Re: Aspell-en license Once again.
On Mon, 2002-11-04 at 13:54, Henning Makholm wrote:
> Man, you're way out. Some people (not all developers) point out that
> the Database Directive exists. Not a word has been said about it being
> "supreme" in any way. It exists. That is all. It that so har to grasp?
Since we acknowledge that it exists, what should we do about it?
The problem seems to be centered around the DEC word lists. From my
reading of the license, it seems that the original author of the DEC
list make a serious good-faith effort to identify the contributors to
the list. I doubt that tracking down the remaining authors would be
practically possible, given that we are now removed by two additional
layers of incorporation from them.
In addition, it is worth noting that DEC was a US corporation, and
remains US-owned. I also note from Kevin's site that he lives in the
USA. Finally, Debian's main sites are located in the USA. The Database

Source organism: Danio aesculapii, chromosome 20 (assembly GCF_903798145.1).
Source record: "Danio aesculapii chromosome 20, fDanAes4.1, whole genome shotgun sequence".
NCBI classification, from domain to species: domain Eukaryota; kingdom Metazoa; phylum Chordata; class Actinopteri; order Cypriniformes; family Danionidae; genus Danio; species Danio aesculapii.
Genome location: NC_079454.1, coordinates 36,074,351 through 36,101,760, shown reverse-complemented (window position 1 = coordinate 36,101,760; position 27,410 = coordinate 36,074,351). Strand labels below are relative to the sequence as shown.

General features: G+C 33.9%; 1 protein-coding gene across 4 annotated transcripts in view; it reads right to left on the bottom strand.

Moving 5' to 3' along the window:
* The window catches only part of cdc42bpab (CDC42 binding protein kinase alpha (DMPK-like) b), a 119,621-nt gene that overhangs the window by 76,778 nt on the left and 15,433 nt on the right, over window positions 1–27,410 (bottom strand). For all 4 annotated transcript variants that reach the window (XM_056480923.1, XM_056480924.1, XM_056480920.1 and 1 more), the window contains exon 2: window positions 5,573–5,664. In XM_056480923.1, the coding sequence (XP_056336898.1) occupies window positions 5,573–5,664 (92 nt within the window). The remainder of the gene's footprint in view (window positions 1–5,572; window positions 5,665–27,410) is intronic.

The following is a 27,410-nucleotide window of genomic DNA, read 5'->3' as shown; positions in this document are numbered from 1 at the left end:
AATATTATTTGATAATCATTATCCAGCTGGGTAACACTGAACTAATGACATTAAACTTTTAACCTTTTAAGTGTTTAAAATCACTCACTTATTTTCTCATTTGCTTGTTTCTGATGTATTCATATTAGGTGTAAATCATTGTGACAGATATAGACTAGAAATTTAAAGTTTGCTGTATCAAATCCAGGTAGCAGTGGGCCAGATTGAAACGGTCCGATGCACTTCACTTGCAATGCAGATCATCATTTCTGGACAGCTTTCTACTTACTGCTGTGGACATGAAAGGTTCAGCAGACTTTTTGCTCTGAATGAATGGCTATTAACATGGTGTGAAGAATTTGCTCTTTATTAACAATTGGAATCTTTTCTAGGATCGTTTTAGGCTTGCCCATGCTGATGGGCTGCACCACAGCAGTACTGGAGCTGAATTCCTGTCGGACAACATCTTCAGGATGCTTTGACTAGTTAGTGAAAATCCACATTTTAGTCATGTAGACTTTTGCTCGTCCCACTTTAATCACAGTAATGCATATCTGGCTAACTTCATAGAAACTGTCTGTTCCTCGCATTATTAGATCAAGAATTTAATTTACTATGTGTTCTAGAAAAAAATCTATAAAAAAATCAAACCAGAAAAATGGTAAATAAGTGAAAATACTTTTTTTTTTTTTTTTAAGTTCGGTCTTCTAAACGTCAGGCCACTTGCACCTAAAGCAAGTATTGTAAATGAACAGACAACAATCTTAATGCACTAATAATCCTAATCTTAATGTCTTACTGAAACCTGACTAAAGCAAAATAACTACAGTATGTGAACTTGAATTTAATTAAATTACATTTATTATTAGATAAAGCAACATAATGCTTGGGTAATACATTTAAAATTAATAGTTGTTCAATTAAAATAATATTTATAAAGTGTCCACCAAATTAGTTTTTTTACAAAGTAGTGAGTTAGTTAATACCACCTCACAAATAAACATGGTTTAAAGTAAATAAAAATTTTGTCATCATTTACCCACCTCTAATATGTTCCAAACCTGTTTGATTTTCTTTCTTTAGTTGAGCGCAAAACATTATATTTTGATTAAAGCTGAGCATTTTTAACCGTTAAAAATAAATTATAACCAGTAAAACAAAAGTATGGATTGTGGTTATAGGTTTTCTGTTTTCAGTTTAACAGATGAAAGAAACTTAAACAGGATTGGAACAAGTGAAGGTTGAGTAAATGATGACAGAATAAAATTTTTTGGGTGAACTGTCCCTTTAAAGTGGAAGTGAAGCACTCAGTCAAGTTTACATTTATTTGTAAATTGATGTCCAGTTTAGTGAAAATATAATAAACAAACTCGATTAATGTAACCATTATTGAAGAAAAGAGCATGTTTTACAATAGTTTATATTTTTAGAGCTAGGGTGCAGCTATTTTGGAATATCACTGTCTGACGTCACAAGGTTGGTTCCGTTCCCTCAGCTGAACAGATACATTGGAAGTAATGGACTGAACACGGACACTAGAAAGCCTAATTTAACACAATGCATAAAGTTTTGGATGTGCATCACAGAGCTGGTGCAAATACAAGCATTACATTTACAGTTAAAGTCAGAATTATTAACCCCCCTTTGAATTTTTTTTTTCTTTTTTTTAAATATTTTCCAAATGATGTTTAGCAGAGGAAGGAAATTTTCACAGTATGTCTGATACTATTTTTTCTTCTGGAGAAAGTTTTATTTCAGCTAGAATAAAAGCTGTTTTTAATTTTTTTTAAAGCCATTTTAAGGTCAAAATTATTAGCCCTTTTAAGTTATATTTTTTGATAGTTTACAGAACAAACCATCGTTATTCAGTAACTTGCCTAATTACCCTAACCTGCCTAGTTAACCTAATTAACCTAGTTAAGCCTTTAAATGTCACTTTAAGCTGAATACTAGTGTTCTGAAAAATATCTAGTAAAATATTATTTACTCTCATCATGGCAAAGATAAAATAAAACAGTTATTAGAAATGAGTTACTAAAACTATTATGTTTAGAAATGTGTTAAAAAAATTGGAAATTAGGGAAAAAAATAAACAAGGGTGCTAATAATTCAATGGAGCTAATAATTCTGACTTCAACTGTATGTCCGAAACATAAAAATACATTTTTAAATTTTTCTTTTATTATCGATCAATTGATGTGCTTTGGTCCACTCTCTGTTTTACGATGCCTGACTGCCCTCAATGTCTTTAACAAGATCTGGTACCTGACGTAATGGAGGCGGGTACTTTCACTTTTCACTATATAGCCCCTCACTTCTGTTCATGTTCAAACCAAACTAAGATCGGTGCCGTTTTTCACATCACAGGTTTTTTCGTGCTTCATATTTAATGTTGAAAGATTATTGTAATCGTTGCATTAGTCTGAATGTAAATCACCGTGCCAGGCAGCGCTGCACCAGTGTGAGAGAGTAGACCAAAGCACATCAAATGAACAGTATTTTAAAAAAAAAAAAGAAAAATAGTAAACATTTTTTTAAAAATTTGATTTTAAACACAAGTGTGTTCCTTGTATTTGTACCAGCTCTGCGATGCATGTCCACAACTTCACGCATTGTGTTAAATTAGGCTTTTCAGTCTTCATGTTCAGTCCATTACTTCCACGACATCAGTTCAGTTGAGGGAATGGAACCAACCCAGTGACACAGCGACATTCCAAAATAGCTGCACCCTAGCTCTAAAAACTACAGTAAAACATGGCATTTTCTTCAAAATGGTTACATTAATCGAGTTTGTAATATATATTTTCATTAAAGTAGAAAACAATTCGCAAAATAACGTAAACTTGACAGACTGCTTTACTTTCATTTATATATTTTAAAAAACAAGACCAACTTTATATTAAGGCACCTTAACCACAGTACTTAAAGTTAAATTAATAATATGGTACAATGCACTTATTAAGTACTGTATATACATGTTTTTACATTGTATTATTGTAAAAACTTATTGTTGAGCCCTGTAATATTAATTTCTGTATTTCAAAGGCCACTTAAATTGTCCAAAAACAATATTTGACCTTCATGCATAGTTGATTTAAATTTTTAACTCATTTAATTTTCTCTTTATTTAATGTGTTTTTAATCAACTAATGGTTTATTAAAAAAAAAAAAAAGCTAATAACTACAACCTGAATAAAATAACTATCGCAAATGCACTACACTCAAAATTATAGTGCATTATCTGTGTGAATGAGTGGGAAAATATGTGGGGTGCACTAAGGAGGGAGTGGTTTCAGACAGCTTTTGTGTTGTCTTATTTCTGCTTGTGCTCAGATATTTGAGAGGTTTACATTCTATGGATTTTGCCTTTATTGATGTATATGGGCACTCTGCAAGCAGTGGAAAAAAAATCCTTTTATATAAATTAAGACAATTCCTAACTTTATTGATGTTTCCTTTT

Directive of the EU, therefore, does not have the impact that, for
example, the USA crypto laws have.
Finally, I don't know how old the Database Directive is, and whether its
terms are retroactive. This may have an effect on the status of the DEC
list if it can be established that it was created before the Database
Directive went into effect.
So, given that we have:
- a good-faith effort to respect rights that may not even have existed
at the time,
- no way of identifying additional authors besides those contacted by
- a significant burden of proof on the part of any claimant, given that
said claimant did not respond at the time of DEC's inquiry in addition
to the ease which alphabetized word lists may be generated,
- significant jurisdictional issues surrounding the applicability of
the Database Directive to DEC, the upstream author, or Debian itself,
- a significant likelihood that we would be joined in legal liability
by Hewlett-Packard, the current owners of DEC's assets and a friendly
ally of both free software and the Debian project,
I vote that we treat the copyright to this list the same way we treat
patents generally: wait for someone to complain before pulling the
list. The situation is analogous; just as we cannot know which patents
we currently infringe upon, given the volume of patents and the volume
of code we distribute, so here we cannot know which copyrights we
infringe upon, due to our disconnection from their original authors.
At any rate, it seems unlikely to me that anyone will be able to hold us
responsible for willful infringement given the circumstances surrounding
any holder's disregard for his/her rights up to this point.